Virginia Beach business owners excited about SITW return in 2023

In 2019, Virginia Beach leaders said the festival had an economic impact of $21 million. Business owners hope for similar results in 2023.

Virginia Beach, Va. — Something in the Water will return to Hampton Roads next year.

Festival founder and music icon Pharrell Williams has announced that the Pop Music Festival will take place in Virginia Beach from April 28-30, 2023.

The news sent waves across the region, especially by business owners on the Virginia Beach waterfront.

“This is really good news. We’re excited to hear about it,” said John Zilkel, president of the Virginia Beach Hotel Association.

For Zirkle, the return of pop festivals is music in his ears.

This news is what business owners around the waterfront have been hoping for and waiting for. That could mean thousands of tourists and a huge economic spark.

In 2019, Virginia Beach leaders said hotel occupancy rates reached 90 percent as part of the festival’s $21 million economic impact on the city.

“No, we wanted to say, ‘Do we have rooms? How many rooms do we have?'” Zirkle said.

But there are doubts that the festival will return.

After COVID-19 caused the festival to be canceled in 2020, the following year, festival founder Pharrell wrote a letter saying he didn’t want to bring something in the water back to Virginia Beach, citing “toxic energy.”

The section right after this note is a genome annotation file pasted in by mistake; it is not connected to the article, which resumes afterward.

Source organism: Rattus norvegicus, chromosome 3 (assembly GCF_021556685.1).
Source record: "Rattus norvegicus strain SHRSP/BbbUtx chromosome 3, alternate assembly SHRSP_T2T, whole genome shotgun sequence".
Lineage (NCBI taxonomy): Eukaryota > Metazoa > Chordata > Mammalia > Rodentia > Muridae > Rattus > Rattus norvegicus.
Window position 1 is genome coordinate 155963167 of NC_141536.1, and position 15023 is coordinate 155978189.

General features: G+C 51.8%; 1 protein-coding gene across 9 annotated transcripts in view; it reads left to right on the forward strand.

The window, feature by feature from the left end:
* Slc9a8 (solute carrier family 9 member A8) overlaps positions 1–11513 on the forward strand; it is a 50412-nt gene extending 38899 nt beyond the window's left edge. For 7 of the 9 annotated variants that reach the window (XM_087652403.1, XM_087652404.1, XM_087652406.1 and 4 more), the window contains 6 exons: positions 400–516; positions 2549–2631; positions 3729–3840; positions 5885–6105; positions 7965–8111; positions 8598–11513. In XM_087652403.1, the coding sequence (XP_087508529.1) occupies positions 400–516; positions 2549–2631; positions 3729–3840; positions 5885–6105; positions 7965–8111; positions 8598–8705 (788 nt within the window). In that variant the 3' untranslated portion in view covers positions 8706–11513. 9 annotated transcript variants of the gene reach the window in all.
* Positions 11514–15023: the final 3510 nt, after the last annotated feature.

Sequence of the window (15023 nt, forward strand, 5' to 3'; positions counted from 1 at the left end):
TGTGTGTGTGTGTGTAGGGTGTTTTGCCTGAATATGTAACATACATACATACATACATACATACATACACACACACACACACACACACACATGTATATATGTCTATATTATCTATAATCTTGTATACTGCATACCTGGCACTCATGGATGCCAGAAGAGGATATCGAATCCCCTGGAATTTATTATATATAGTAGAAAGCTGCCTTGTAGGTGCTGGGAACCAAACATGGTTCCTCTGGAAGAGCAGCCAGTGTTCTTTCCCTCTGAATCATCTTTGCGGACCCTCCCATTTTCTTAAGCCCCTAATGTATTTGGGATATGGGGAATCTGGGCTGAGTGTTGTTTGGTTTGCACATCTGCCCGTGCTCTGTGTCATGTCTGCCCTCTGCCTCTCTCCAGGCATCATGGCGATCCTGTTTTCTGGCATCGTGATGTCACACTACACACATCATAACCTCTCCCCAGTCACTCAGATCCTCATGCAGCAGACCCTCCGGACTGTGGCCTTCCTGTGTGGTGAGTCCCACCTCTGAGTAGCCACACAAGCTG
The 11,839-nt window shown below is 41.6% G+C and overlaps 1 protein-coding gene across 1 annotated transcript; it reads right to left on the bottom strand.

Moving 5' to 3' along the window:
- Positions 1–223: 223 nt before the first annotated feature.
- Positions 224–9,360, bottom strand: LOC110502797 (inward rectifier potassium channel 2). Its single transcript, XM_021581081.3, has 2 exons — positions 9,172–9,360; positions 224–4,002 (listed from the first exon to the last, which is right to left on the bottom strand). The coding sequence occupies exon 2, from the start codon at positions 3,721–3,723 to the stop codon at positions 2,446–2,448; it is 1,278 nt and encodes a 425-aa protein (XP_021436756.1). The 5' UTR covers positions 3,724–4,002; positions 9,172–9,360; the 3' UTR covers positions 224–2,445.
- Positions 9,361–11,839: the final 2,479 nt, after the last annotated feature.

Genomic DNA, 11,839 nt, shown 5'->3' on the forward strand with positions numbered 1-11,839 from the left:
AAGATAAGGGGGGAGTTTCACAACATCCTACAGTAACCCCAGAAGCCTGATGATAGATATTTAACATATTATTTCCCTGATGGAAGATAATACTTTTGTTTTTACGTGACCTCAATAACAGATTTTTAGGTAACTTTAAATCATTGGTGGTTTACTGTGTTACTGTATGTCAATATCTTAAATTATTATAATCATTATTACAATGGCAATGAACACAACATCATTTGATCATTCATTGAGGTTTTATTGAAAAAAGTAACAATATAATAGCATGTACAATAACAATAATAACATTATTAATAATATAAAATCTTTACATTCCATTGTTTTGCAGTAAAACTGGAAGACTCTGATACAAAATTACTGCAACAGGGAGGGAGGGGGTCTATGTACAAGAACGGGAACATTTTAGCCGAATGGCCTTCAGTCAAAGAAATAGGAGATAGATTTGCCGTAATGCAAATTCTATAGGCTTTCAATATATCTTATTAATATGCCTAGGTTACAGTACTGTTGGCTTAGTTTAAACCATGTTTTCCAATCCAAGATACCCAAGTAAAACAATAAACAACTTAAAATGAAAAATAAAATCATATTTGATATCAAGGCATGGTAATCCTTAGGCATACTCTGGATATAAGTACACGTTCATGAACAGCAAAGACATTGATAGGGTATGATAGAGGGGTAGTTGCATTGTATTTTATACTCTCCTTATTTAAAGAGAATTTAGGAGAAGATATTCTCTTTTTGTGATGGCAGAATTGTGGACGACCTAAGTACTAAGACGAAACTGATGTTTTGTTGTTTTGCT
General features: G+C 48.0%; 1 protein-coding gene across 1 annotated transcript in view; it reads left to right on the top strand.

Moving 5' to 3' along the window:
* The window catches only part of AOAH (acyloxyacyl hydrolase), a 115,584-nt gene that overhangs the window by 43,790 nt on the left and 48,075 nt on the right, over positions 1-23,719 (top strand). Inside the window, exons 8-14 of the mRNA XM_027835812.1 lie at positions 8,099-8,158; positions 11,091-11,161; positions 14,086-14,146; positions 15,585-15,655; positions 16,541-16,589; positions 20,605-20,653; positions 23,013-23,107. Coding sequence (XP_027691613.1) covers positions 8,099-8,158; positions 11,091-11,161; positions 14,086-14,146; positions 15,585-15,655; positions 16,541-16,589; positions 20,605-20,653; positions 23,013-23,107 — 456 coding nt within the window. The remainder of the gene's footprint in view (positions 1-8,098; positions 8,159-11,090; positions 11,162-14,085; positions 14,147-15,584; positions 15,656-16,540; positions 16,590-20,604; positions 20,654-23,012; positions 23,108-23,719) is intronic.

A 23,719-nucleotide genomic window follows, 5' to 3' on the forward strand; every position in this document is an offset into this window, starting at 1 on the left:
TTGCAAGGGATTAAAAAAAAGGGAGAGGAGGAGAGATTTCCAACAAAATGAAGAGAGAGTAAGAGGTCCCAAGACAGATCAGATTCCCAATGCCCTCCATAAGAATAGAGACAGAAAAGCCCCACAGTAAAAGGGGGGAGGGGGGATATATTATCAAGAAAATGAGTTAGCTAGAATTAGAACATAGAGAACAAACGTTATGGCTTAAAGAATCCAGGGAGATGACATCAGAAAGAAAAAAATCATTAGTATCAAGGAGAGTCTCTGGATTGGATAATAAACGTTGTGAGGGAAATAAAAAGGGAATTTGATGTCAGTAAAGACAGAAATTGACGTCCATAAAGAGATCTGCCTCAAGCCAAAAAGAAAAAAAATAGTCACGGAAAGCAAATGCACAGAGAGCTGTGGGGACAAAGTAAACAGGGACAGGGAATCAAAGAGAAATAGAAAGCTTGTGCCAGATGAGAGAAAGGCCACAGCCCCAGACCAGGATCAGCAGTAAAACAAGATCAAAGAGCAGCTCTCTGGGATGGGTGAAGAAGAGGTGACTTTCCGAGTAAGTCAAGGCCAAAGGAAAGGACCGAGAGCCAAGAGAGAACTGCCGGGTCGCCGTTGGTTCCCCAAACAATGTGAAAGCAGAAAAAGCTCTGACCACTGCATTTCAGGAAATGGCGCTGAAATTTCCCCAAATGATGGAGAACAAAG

Pharrell also mentioned the city’s response to the death of his cousin Donovon Lynch, who was shot and killed by a Virginia Beach police officer in 2021.

Since then, city leaders said they and Pharrell discussed a way forward.

“We have to put aside our differences and find what’s good for everyone,” Virginia Beach Mayor Bobby Dyer said.

Assemblyman Aaron Rouse said, “Knowing that friends can have difficult conversations has made us what we are today. If you have a problem, you will address it head-on, and that’s what we do.”

Back on the Virginia Beach waterfront, George Frank is excited about what this means for his business, Sunnyside Cafe and Restaurant.

Frank got a taste of the festival’s impact three years ago and said customers have been asking if or when it will come back.

“Unfortunately, we haven’t heard anything until now,” he said.

Businesses now have about five months to prepare for the festival, which sold out its first 25,000 tickets in nearly 20 minutes in 2019.

Zirkle told 13News Now that the hotel had just learned of the festival, along with other planned events, that the waterfront would be packed on weekends in April.

He encouraged people to book hotels early.

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